Hot on the heels of his 2015 LP release, Ludrium a.k.a. Cody Carpenter is back with new songs that came to be in the second half of 2015.

Unity is the name of the album but there is not that much unity here. Still, Cody admits as much saying it's more of a collection of songs rather than a cohesive album.

And while it's certainly no concept album in terms of homogeneity, it still manages to make a coherent whole.

What does unify the album it is the common thread in the form of love of sophisticated riffs that Cody weaves into much of its tracks. He is an excellent guitarist and the synth riffs are equally baroque.

Another commonality to the tracks that make up Unity is the overall sheen in production that is now Cody's trademark. It's simply instantly recognizable and makes Ludrium one of the most desirable masterers in the business in my opinion.

Track-by-track look:

Drop Kick – A typical exuberant Ludrium track. Melodies are all over the place (in a good way) and you’re jumping face first into a pool of warm synth virtuosity.

Sentinel - Romantic overtones, slower tempo, rolling baseline. Shifting moods, from mystery to romantic.

Machines of Man - Harkens back to 16-bit era gaming with its common settings in hi tech, cyber-punkish, magic-meets-science locales. I can imagine an important mid-game boss battle in Final Fantasy 6 playing out to this song. The tempo is slower but that makes it more epic.

Save Your Mysterious Power for Dancing - This tracks has a really bubbly and danceable main motif, which is equal parts disco and 16-but gaming soundtracks. It quickly switches places with a more prog rock and it becomes an interchange between those two. Fun and high emotion at the same time.

The Sacred Tree - Another love letter to 16-bit gaming, this one would play during an intermission between battles when you learn about a sacrifice by an important character or that a vital part of the planet is dying and needs saving. Nobuo Uematsu would rejoice hearing this (maybe he is a fan already!). Very serene and poignant.

Cyber Attack - the most pure synthwave track on the album, Cyber Attack shows Ludrium is capable of dishing out some "true believer" stuff as well. The synths are so crisp and the mix of the suspense and the radiance really shines on this track. There is a whole movie stuck in just 3:35 of this song.

Bramble - Love the word "Bramble". It just evokes the days of playing 16-bit platformers as a kid. One of the best pieces of video game music from SNES are is from a Donkey Kong game called "Bramble Blast". Coincidence? This track has a decidedly different feel but could fit right in as, say, opening theme of a Chrono Trigger (an epic 16-bit RPG about time travel if you've lived under the rock ;))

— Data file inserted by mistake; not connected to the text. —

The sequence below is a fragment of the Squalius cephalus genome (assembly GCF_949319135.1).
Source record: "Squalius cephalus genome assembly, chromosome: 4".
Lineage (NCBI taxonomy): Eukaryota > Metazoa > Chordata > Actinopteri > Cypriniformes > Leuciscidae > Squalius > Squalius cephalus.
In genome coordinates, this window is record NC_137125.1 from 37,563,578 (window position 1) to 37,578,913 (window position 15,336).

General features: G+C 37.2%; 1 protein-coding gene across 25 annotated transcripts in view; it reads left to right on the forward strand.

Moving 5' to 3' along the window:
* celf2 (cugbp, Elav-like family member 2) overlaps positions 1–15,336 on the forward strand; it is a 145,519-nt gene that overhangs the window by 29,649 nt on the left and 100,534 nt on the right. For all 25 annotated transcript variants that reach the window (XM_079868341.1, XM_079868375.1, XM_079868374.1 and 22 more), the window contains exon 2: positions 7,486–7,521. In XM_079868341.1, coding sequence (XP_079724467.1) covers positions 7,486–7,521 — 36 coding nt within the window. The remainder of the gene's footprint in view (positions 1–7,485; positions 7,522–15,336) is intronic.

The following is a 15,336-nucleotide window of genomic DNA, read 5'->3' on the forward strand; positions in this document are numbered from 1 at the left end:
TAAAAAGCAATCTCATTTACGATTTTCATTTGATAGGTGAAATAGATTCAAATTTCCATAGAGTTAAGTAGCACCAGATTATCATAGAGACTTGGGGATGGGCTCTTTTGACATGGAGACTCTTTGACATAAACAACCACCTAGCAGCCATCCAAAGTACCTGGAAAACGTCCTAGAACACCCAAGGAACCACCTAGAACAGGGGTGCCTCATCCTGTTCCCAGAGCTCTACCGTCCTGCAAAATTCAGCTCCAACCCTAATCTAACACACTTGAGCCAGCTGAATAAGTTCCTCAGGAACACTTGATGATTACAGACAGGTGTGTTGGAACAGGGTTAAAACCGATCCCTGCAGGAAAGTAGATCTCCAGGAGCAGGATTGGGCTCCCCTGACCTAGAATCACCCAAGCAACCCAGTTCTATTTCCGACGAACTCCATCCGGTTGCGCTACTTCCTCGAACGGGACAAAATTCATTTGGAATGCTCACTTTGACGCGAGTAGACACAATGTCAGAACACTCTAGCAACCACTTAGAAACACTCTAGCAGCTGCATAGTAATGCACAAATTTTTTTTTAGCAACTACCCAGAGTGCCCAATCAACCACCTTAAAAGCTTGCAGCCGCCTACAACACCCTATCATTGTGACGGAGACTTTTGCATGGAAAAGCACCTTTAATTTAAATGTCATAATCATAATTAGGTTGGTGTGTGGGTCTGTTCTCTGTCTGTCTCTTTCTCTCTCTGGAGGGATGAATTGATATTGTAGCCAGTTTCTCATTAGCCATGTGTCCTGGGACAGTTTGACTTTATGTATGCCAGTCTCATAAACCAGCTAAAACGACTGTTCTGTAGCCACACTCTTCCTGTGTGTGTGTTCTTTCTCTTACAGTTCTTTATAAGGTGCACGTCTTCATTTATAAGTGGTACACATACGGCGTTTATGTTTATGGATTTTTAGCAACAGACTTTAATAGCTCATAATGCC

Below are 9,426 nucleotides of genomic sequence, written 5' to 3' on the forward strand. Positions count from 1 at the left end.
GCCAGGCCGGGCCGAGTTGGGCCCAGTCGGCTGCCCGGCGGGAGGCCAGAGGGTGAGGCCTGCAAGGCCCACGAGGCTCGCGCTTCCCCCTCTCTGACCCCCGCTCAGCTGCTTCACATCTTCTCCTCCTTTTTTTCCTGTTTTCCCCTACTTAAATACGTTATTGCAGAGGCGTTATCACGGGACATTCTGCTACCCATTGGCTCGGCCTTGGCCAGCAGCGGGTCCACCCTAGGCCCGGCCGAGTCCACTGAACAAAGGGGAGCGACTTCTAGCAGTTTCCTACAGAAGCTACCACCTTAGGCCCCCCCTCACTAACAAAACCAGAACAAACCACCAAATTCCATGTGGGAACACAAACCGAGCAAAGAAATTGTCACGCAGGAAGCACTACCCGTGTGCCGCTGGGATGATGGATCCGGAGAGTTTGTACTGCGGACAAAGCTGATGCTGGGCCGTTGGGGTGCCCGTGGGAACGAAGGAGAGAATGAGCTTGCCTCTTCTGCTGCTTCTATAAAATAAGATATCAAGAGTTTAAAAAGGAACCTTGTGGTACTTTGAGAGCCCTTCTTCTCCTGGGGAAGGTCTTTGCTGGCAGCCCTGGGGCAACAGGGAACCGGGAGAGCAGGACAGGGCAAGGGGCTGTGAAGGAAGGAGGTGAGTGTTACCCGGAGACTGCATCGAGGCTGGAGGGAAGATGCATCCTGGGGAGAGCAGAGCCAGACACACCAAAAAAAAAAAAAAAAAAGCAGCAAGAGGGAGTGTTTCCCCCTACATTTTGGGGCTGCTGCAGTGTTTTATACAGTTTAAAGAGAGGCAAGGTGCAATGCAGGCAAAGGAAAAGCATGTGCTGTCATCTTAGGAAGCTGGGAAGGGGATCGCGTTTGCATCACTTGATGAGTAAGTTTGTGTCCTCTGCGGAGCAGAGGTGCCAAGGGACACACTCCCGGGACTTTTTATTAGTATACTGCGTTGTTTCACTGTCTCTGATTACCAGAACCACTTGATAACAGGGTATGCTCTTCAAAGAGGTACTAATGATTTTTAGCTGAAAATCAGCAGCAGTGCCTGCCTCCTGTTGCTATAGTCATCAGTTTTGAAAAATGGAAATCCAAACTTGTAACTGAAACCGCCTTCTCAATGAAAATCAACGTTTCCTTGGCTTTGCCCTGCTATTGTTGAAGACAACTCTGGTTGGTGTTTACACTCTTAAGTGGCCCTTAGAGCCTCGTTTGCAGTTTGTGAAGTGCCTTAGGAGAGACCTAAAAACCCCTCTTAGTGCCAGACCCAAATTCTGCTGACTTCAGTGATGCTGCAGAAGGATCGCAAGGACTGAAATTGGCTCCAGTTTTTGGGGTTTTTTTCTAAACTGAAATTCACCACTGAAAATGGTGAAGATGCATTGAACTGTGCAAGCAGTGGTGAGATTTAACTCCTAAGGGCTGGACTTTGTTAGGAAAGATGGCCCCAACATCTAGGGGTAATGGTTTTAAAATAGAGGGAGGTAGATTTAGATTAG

Plot a Course for Earth - for those in the know of JRPG tropes, this track would play during a sequence where the heroes are stuck in orbit around the plant and just faced a major defeat and after some deliberating, reaffirm their resolve to fight for their home and discover a newfound unity and readiness to sacrifice. The tracks feels just as epic.

Trails Between Worlds - Whoa. This track comes out of nowhere after the space opera-eque first half of the album. This time we're knees deep in eastern melodies, with gorgeous Middle Eastern guitar intro making way for a blood pumping chase track. Intricate and exciting.

We Have One Chance - if so far we have only flirted with the JRPG sound, this tracks outright pays tribute to it with one of the licks pulled right out of the mega-epic JENOVA battle theme from Final Fantasy 7. It covers really immense narrative ground, from moments of pure determination, to self-doubt to the great triumph and a feeling of togetherness.

This would make for a fantastic closing battle theme. But really even if you're not a video game fan, this is simply music filled with emotion and sense of grand adventure and should be heard by anyone with a sensibility greater than that of a mushroom. True climax of the album.

Cherished Memories - Goosebumps material. Atmospheric and evocative, this one conveys a feeling of standing in a 2405 A.D. techno-cathedral right after regaining your lost memory. The kind of track you can lose yourself in if you let it happen.

Fortress - Although now we're rethreading familiar territory with a classic Ludrium ode to wonder and exploration, I totally understand Cody's choice not to close the album with the previous track as it really transports you elsewhere. Fortress, then, brings you back to Earth so you can go about with your daily business. Thank you for that.


I'm the kind of guy whose heart flutters when my synthwave is on the minimalistic side, with repetition, deconstruction of tropes and the unexpected coming from new sound colors and flow, rather than showy riffs and overcomplicated progression.

However, I am still able to really appreciate the brand of retrosynth that Ludrium produces. His take has always been very much progressive rock which shows in plenty a syncopated beats and fluttering melodies. Yet, it never comes off as pompous and overcooked, rather it contributes to the overall feeling of innocence, amazement and wonder that I believe brings many of us to the retrowave genre.



by Filip Galetic

Filip grew up on a diet of Masters of Universe, Nightmare on Elm Street and MTV. Born in Croatia, currently lives in Brussels but considers himself a citizen of the planet. Eagerly awaiting 2015 to try out self tying shoes and the hoverboard.